It had been my intention to begin this posting with a focus on Iran. And I will, indeed, get to it in short order. But another issue has made the press: It rankles, and it is elucidating. I want to deal with it first.
From different sources, we have in recent days been given portions of an interview of former president Donald Trump done by Israeli journalist Barak Ravid for his book, “Trump’s Peace.”
Trump’s words shed a great deal of light on his thinking, and on the positions of former prime minister Netanyahu. It is the latter that is more important – as Netanyahu is not gone from the political scene.
What we see about Trump – not exactly a surprise – is that he handles politics from a personal perspective, and that he is transactional, not an ideologue at all. He is a businessman; he does deals.
Trump speaks with anger about the fact that Netanyahu was quick to congratulate Biden after the election, even though it was not an honest election. He expects loyalty, he says. He had done so much for Israel, Netanyahu should have held off on congratulating Biden. He uses an expletive in referring to Netanyahu, and reports, “I haven’t spoken to him since.”
This is a childish attitude. One can only imagine Netanyahu’s grievous disappointment at seeing Biden – former vice president of Obama, whom he loathed – come into the White House. Damn, he probably said, this is who I’m doing to have to deal with now. I’d better start off on the right foot. The congratulations would certainly have been calculated for Israel’s benefit. No credit to Trump that he could not perceive this.
Far more significant, however, is what Trump reported about his plan for “peace.” Each president prior to Trump in recent times had taken a stab at resolving the Arab-Israeli conflict, without success. Trump, however, was certain that he could succeed, utilizing a transactional approach. It is all very clear with this interview: He gave Israel a good deal: recognition of Jerusalem undivided as our capital; placement of the US Embassy in Jerusalem; recognition of the Golan as Israel’s; etc. However, this was not done out of conviction that Israel has a right to these accommodations, but with the expectation that In return Netanyahu would sign on to his “Peace to Prosperity” deal and make him a hero.
Trump’s team, after considerable effort, unveiled a map (incomplete in its particulars) of Judea & Samaria, indicating what areas would be part of Israel, and what part of a yet-to-be-established Palestinian state. David Friedman, who was then US ambassador to Israel (and is a friend, ideologically), indicated there would be no delay, Israel could start applying sovereignty to these areas immediately.
Surely Friedman must have felt thrown off balance when a different message came from Washington: No so fast. I remember the confusion here in Israel because we were receiving mixed messages.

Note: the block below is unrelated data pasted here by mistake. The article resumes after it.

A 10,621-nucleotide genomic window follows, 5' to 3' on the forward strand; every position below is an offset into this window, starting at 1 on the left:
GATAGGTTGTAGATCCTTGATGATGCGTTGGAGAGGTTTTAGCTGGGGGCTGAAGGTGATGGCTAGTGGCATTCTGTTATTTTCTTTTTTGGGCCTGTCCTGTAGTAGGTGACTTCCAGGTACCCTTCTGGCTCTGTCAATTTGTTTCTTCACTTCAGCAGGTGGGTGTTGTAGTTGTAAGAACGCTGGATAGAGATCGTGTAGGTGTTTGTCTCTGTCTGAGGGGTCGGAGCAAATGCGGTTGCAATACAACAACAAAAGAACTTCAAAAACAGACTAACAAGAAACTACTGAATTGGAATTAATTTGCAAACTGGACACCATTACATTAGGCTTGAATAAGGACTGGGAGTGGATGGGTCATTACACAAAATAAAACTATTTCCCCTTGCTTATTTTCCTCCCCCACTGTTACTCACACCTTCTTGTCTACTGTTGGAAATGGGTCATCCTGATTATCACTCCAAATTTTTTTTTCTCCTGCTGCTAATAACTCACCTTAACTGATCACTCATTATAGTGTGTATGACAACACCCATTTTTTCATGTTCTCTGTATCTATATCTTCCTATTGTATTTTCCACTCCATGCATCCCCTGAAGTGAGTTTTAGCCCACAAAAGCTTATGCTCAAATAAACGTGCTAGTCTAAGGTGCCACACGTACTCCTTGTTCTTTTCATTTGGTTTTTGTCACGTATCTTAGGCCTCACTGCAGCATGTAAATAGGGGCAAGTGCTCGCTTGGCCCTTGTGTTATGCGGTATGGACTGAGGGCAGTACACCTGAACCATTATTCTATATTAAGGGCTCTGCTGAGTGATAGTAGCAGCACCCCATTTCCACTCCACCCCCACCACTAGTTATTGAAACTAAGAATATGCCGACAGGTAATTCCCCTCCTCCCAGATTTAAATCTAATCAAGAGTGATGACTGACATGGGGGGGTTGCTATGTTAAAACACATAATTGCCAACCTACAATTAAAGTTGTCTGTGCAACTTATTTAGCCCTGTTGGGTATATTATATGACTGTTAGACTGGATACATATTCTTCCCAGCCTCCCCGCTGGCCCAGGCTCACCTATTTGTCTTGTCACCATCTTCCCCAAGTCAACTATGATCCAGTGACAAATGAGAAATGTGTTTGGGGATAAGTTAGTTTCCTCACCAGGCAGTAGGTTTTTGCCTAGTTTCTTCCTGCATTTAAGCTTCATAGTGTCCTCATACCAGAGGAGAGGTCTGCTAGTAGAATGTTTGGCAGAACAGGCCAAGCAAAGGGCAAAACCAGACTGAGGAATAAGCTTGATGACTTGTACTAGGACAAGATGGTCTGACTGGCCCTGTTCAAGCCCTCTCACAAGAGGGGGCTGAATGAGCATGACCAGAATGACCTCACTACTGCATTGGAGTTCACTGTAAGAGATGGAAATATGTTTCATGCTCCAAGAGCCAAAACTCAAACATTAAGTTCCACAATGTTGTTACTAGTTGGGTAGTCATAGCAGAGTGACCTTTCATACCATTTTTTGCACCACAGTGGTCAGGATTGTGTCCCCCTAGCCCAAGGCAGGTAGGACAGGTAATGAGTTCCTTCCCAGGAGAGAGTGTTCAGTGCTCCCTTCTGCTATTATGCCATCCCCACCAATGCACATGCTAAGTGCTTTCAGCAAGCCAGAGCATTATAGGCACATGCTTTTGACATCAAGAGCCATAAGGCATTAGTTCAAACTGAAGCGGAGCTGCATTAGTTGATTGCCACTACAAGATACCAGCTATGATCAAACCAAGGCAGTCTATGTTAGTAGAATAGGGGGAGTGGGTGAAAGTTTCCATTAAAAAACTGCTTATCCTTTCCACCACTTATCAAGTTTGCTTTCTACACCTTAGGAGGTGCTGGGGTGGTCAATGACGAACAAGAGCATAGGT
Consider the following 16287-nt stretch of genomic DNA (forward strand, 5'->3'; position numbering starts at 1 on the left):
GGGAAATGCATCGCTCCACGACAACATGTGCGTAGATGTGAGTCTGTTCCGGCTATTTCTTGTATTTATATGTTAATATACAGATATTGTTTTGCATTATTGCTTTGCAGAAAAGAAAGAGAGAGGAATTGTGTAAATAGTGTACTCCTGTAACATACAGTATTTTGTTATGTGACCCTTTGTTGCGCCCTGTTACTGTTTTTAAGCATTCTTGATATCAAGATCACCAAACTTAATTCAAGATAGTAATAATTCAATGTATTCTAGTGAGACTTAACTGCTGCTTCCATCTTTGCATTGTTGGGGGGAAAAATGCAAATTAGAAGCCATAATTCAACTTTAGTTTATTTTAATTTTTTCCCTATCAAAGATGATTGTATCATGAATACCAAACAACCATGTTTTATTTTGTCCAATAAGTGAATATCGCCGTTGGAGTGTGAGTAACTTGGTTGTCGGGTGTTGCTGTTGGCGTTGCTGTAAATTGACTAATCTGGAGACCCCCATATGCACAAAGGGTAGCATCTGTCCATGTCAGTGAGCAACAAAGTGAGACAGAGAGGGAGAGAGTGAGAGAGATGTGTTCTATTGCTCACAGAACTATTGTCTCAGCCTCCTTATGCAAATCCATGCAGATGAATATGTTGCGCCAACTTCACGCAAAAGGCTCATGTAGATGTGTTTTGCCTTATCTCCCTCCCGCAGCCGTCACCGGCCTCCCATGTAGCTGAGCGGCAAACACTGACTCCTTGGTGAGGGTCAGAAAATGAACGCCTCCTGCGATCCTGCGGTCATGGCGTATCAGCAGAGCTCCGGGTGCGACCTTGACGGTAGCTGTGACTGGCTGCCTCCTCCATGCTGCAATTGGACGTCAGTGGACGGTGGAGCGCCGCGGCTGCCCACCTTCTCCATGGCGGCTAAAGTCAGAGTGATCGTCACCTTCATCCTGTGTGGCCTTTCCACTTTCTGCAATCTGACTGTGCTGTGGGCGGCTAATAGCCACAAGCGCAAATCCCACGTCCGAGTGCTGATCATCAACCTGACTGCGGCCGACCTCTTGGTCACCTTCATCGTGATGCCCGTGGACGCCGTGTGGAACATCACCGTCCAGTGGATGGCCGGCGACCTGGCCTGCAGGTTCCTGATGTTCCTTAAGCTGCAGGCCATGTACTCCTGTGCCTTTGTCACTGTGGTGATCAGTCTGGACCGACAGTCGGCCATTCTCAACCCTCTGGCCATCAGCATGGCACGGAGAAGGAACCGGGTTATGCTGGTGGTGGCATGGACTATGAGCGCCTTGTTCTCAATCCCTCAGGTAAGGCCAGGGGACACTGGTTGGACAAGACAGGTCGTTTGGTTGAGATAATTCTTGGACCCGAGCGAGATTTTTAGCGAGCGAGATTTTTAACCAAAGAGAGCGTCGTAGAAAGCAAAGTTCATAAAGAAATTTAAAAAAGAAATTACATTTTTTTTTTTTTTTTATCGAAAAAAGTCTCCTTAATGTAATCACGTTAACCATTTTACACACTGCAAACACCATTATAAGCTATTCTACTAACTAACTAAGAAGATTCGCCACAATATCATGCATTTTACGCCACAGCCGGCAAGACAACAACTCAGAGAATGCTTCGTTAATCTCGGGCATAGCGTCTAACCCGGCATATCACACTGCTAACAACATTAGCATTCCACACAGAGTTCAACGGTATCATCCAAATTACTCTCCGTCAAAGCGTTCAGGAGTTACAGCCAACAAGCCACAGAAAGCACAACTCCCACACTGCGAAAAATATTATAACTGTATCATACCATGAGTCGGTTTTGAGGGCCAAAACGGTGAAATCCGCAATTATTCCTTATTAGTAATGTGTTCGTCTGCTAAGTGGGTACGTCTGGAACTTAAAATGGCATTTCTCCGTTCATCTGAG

Then the Yesha Council and other right wing elements, after studying the map, opposed it, saying it isolated Jewish areas in enclaves surrounded by Arabs, creating a dangerous and untenable situation.
In the end, nothing came of it. And we have here Trump’s bitter description of what transpired as Netanyahu failed to deliver on his “I scratched your back, now you scratch mine” deal.
Ravid posed a question about what happened when Netanyahu began to talk about applying sovereignty to parts of Judea and Samaria. (This is my phraseology – Ravid spoke about annexing parts of the West Bank.) Trump responded (emphasis added):
“I was angry and stopped it because it had already gone too far when he did the ‘Let’s annex everything and build on it,’ and we were not happy about that.”
This is very important information regarding Netanyahu’s intentions. – as well as Trump’s. And there is more: Ravid asked Trump about his having asked Netanyahu to freeze settlement development for a year or two. Trump’s response is that “He really was not happy about that.”
And then, said Trump: “Bibi did not want to make a deal…everything was always great, but he didn’t really want to make a deal…I don’t think Bibi was ever going to sign a deal.”
Important to know that even with all that Trump had done, and his friendship with Trump, Netanyahu would not agree to sign on to a “two-state” deal.
In the course of the interview, Trump also offered a shocking assessment of Mahmoud Abbas of the Palestinian Authority:
“I thought he wanted to make a deal more than Netanyahu. And to be frank, I had a great meeting with him, with Abbas, yes? We spent a lot of time together, talked about a lot of things, and he was almost like a father. He was so nice, he could not have been nicer.”
It seems Trump had no clue about the realities here. I had imagined he knew better. Apparently he didn’t realize (or chose not to perceive) who the terrorist Abbas was (so nice??), or that he would never, ever have signed on to a deal that recognized a Jewish state and called for end of conflict.
In the end, release of this interview serves Netanyahu well politically. Likud members and Netanyahu supporters more generally are celebrating because Trump has put Netanyahu in a good place, especially with right wing voters who of late have viewed him with some suspicion.
Trump mishandled attempts to achieve a Palestinian Arab-Israeli peace agreement, but he was involved in forging the Abraham Accords. Apparently he moved ahead on this as an alternative to that “two-state solution,” which was not going to materialize. In the end the Accords have been a great boon to Israel.